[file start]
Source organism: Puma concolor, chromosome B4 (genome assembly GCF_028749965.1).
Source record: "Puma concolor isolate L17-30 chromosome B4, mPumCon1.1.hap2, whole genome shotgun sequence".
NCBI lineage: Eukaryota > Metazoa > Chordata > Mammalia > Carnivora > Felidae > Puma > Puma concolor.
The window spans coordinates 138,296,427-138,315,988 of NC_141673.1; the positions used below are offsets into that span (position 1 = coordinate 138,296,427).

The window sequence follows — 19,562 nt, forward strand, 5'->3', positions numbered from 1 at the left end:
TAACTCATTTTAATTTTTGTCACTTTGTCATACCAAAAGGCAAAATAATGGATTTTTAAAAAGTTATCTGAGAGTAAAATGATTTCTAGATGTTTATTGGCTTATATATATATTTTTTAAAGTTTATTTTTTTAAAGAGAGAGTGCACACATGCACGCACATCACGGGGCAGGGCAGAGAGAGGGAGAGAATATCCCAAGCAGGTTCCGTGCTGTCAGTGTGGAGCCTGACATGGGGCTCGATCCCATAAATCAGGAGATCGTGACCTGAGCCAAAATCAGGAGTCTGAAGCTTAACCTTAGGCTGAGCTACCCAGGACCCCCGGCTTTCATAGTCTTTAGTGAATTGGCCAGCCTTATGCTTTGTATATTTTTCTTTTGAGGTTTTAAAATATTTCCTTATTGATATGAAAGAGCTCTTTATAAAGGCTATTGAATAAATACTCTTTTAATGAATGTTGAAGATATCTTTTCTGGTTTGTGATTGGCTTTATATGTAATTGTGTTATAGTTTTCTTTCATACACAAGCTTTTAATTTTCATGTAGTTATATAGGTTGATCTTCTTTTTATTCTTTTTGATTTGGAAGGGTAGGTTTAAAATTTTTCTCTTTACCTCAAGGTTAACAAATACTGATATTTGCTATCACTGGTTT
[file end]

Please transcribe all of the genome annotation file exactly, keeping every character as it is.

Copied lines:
Source organism: Puma concolor, chromosome B4 (genome assembly GCF_028749965.1).
Source record: "Puma concolor isolate L17-30 chromosome B4, mPumCon1.1.hap2, whole genome shotgun sequence".
NCBI lineage: Eukaryota > Metazoa > Chordata > Mammalia > Carnivora > Felidae > Puma > Puma concolor.
The window spans coordinates 138,296,427-138,315,988 of NC_141673.1; the positions used below are offsets into that span (position 1 = coordinate 138,296,427).

The window sequence follows — 19,562 nt, forward strand, 5'->3', positions numbered from 1 at the left end:
TAACTCATTTTAATTTTTGTCACTTTGTCATACCAAAAGGCAAAATAATGGATTTTTAAAAAGTTATCTGAGAGTAAAATGATTTCTAGATGTTTATTGGCTTATATATATATTTTTTAAAGTTTATTTTTTTAAAGAGAGAGTGCACACATGCACGCACATCACGGGGCAGGGCAGAGAGAGGGAGAGAATATCCCAAGCAGGTTCCGTGCTGTCAGTGTGGAGCCTGACATGGGGCTCGATCCCATAAATCAGGAGATCGTGACCTGAGCCAAAATCAGGAGTCTGAAGCTTAACCTTAGGCTGAGCTACCCAGGACCCCCGGCTTTCATAGTCTTTAGTGAATTGGCCAGCCTTATGCTTTGTATATTTTTCTTTTGAGGTTTTAAAATATTTCCTTATTGATATGAAAGAGCTCTTTATAAAGGCTATTGAATAAATACTCTTTTAATGAATGTTGAAGATATCTTTTCTGGTTTGTGATTGGCTTTATATGTAATTGTGTTATAGTTTTCTTTCATACACAAGCTTTTAATTTTCATGTAGTTATATAGGTTGATCTTCTTTTTATTCTTTTTGATTTGGAAGGGTAGGTTTAAAATTTTTCTCTTTACCTCAAGGTTAACAAATACTGATATTTGCTATCACTGGTTT